The levy of service tax on the services of transport of goods by road in its present form has been in force with effect 01.01.2005. The scheme calls for payment of service tax on freight charges by the service receiver in certain specified cases rather than the service provider who is generally required to collect service tax on the value charged towards taxable services provided under Chapter V of Finance Act 1994 as amended from time to time. This was after a committee was formed in 2004 to look into issues of taxing services in relation to transport of goods as a result of opposition from the transport operators. The scheme for taxing such services was notified through various notifications (32 to 35) issued on 3.12.2004 and it was Notification 35/2004 dated 03.12.2004 which cast the liability to pay service tax on the person paying the freight or liable to pay the freight where the consignor or consignee happened to be any of the persons specified in the said notification. The notification specifically clarified that the liability was not on the goods transport operator. For this purpose, Rule 2(1)(d) of Service Tax Rules 1994 dealing with “person liable to pay tax” was also amended to clarify the liability.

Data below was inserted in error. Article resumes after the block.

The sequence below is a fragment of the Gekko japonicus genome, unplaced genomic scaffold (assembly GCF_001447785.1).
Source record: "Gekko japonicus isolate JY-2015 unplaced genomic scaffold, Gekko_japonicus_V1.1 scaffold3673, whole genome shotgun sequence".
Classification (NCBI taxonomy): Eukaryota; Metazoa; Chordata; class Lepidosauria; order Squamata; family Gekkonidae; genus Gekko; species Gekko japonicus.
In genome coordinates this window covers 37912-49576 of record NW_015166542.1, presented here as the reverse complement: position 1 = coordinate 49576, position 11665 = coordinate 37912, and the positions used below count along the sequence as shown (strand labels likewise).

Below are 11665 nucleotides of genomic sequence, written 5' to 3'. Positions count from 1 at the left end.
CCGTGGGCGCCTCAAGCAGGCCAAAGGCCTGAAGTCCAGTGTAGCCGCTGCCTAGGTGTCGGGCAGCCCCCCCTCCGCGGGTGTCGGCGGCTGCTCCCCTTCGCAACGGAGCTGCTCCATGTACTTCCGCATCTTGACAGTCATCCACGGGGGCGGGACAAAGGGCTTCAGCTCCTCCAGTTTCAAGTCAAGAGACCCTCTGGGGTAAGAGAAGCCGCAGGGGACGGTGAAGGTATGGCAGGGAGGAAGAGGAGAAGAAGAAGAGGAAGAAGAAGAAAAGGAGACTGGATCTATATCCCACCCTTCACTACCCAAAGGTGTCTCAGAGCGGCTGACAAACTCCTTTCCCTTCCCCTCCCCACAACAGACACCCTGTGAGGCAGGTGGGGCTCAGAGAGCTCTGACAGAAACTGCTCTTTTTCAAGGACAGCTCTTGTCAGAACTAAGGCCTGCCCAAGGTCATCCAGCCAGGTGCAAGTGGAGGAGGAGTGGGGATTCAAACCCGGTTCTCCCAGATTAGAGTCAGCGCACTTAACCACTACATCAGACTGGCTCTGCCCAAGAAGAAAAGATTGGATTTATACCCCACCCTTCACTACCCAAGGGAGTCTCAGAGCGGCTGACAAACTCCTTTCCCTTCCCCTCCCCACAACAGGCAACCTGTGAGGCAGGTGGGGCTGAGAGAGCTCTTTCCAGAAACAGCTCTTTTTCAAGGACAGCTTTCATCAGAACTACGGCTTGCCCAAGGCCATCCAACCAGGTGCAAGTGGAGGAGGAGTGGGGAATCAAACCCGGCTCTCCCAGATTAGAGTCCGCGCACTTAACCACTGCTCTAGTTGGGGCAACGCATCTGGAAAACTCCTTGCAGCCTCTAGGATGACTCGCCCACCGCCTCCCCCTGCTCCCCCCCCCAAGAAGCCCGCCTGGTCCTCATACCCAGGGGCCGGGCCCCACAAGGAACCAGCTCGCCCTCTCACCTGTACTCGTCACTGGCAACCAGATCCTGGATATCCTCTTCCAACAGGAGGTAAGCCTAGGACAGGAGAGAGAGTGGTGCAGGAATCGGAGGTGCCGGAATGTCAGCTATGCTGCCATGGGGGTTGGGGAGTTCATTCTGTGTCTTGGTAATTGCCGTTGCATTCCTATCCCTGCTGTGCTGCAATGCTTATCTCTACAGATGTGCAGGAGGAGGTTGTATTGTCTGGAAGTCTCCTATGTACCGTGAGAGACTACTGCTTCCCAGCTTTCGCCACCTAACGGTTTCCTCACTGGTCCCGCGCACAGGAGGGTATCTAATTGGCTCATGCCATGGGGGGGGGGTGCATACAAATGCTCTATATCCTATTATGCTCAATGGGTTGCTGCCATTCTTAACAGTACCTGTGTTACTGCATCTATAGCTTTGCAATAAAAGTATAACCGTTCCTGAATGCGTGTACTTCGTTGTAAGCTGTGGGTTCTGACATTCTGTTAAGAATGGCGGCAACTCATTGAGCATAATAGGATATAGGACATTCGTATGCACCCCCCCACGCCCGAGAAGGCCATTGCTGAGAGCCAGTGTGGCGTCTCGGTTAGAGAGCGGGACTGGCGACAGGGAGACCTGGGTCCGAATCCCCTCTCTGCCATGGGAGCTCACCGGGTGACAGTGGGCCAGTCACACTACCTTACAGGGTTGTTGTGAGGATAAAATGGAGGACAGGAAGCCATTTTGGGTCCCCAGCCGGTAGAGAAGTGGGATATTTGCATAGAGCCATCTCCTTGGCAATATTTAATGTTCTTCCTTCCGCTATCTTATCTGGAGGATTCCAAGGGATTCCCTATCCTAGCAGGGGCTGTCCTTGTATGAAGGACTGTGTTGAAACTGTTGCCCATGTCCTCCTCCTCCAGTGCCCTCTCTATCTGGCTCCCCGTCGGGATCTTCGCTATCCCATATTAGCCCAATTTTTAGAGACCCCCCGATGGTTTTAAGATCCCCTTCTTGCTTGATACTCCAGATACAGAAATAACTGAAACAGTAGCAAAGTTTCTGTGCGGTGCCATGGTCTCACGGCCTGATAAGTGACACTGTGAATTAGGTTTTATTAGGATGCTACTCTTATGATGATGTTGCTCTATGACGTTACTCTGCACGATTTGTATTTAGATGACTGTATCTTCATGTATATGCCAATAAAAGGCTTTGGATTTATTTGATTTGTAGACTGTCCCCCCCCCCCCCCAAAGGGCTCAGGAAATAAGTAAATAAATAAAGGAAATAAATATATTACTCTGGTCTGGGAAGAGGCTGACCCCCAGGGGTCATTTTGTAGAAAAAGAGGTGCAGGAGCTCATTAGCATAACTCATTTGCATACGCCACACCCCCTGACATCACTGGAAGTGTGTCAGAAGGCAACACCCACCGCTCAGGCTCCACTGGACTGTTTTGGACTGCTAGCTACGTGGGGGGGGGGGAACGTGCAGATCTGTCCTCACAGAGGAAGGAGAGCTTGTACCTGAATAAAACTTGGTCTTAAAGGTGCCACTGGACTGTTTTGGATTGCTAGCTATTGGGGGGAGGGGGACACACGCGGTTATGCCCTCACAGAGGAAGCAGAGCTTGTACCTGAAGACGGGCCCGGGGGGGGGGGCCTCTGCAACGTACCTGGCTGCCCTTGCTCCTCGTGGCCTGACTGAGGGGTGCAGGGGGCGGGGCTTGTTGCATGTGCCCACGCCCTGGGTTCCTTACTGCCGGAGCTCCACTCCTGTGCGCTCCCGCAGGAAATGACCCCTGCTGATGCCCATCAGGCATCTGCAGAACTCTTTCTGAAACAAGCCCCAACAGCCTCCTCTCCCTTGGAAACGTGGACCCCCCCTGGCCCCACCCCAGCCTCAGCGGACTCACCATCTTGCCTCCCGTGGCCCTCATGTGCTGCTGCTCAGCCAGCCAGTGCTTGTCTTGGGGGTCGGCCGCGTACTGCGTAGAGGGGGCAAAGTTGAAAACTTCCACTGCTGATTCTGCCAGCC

This brings us to the important question and that is whether the levy of service tax on services in relation to transport of goods by road as it stands today was first of all intended by the law makers at all in 2004. Before we discuss this further, it would be worthwhile to note that the legislature has been eyeing this category of service for quite sometime and the first efforts to tax the same was made when service tax was levied on “goods transport operators” for services rendered in relation to transport of goods, with effect from 16.11.1997. For this purpose, “goods transport operator” had been defined to mean any commercial concern engaged in the transportation of goods not including a courier agency. When this was introduced, the goods transport operators went on an all India strike which compelled the government to make payment of service tax the responsibility of their customers by amending Rule 2(1)(d) of Service Tax Rules 1994. This was challenged by the customers and the Supreme Court in Laghu Udyog Bharati Vs UOI (1999 (112) ELT 365 (SC)) held such collection from customers as envisaged by Rule 2(1)(d) of Service Tax Rules 1994 to be ultravires the Act itself. The government responded by inserting changes in the Finance Act itself in 2000 which were intended to have retrospective effect to grant power to collect service tax from customers of GTO which was once again challenged only for the Supreme Court in Gujarat Ambuja Cements Ltd Vs UOI (2005 (182) ELT 33 (SC)) to uphold validity of such changes for the period concerned. This levy existed only till 02.06.1998 on account of pending litigations at that point of time, before being brought back with some changes in 2004. The determination is important because today service tax is being paid by the service receiver where the service provider happens to be a transport operator.